“What are you saying?” he asked, stalling to catch up and refocus his attention on her.

“Listen, I like you; a lot,” she began. “I like being with you, going places with you and just hanging out together. But we’re not still in high school. I want more; need more. It’s been nearly three years, and we’re right where we were after the first few months.”

“I’m sorry, Mo,” he said, as he reached for her hand. “I thought you were happy having your own place, your own privacy, your own space.”

“That’s just it,” she snapped, pulling her hand away. “Because you’re happy with this arrangement, you just assume I’m happy, too. And I was two years ago. But after a while, if we don’t move things forward, get more involved, maybe even make it a little ‘messier,’ then it’s just a sweet friendship, and I already have plenty of friends. But listen, if that’s all you want, all you’re willing to work for, then OK, we’ll just be friends.”

“You say that as if it’s a bad thing.”

“Being your friend isn’t a bad thing. But being just that means it’s always me that comes to spend the night at your place; me that changes my plans for you; me that makes excuses to my other friends when they invite us out for a drink or dinner and we say no because you prefer it’s just us. And then, on the rare occasion we do go out with them, it only happens when you’ve finally had enough ‘alone time’ in the safety of your house. Being just a friend, even a good one, is just not enough anymore.”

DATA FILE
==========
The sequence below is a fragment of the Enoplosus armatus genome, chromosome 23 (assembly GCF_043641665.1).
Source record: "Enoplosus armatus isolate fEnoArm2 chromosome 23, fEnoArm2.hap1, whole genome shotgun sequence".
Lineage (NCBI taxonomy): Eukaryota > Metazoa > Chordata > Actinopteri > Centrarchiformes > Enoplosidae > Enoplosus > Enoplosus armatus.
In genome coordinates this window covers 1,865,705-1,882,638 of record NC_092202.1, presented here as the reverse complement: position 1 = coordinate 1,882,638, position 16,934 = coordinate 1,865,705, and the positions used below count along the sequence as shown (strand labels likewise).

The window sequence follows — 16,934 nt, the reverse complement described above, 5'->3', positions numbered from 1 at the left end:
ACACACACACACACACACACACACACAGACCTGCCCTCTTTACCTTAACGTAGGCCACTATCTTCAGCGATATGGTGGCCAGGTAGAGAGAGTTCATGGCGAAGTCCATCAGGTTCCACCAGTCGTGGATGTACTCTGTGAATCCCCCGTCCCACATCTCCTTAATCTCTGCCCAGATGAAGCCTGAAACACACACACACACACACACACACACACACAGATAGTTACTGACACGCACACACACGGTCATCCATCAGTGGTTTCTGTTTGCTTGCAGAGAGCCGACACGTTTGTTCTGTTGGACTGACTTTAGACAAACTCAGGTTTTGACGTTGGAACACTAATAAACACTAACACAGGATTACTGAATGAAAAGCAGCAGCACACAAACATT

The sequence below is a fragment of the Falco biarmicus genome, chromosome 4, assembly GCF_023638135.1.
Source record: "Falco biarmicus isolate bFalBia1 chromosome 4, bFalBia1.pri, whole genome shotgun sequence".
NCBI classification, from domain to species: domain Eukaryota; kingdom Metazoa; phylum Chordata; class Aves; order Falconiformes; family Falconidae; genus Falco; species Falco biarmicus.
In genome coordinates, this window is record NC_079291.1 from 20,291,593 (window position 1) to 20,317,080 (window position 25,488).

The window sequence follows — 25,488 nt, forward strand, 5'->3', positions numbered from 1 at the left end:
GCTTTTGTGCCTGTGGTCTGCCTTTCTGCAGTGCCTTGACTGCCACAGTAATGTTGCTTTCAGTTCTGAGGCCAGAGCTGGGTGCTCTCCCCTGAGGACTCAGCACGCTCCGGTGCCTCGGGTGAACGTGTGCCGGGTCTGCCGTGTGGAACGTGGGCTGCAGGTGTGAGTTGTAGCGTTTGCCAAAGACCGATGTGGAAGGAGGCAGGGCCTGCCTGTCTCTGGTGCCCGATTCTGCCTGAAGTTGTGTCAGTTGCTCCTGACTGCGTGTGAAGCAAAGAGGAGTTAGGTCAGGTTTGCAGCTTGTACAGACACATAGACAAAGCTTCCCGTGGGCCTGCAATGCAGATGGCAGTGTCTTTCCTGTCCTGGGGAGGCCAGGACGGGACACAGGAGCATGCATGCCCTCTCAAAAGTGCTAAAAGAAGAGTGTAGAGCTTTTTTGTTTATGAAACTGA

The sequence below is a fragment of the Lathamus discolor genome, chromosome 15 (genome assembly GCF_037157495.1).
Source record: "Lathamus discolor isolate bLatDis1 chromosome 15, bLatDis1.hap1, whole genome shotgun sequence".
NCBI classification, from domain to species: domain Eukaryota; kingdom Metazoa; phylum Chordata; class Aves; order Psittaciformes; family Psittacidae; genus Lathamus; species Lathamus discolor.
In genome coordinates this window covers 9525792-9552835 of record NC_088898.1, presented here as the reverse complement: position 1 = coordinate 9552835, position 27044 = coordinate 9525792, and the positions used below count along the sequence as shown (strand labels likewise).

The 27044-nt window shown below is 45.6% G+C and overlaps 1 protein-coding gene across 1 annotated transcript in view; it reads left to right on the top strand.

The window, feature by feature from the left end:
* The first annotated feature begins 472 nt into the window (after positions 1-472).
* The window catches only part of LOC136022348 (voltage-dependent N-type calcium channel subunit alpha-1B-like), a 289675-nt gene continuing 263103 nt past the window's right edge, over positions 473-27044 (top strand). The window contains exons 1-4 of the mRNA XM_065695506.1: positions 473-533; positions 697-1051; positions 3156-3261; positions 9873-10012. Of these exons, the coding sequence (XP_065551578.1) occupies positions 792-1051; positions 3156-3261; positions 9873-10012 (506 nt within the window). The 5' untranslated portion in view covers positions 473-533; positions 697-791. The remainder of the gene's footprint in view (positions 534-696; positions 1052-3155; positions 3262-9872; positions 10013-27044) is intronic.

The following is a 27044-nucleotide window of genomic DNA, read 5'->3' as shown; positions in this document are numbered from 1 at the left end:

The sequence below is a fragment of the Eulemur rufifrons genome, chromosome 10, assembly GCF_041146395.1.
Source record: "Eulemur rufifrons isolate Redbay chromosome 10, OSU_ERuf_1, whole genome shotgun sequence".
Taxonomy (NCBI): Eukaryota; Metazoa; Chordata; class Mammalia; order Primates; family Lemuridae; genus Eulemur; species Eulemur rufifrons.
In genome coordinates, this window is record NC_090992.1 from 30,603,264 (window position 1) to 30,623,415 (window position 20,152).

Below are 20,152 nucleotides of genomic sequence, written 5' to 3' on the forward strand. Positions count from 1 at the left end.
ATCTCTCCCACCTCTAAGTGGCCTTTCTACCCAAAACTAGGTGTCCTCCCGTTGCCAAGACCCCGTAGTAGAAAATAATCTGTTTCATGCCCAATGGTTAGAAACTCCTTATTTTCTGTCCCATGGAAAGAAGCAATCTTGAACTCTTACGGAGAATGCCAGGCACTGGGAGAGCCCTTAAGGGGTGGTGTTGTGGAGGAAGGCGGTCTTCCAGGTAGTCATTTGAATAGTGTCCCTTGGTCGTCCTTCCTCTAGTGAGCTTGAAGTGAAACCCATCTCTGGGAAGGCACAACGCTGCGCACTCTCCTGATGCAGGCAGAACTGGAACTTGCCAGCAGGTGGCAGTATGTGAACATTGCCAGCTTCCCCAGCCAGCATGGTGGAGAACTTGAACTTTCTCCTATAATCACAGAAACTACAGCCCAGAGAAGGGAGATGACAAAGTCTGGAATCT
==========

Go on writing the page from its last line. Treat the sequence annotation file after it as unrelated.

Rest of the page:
“I don’t know what to say,” he mumbled. Mo just stared at him for several long seconds. Then she pushed her chair back, stood, turned her back to him, and stomped out of the restaurant. 

The rest of the evening’s two-hour conversation took place in his car, where she tried to explain in more detail what she was looking for in their relationship, and why. But the more she talked, the more confused he became. Finally, appearing to lose her patience, she announced, “If after all this time you’re still not ready to take this ‘whatever’ to the next level, that’s ok. It just means it’s time for me to move on and find someone else.”  

He couldn’t remember his exact words, but he recalled trying to explain one final time that he loved her deeply—more than anyone ever—and wanted them to be together for as long as it made each of them happy. He believed they were a great fit, both loving many of the same things, not the least of which was a warm, intimate, and incredibly passionate love life. It was at that point his efforts to save any chance of a future together fell miserably short.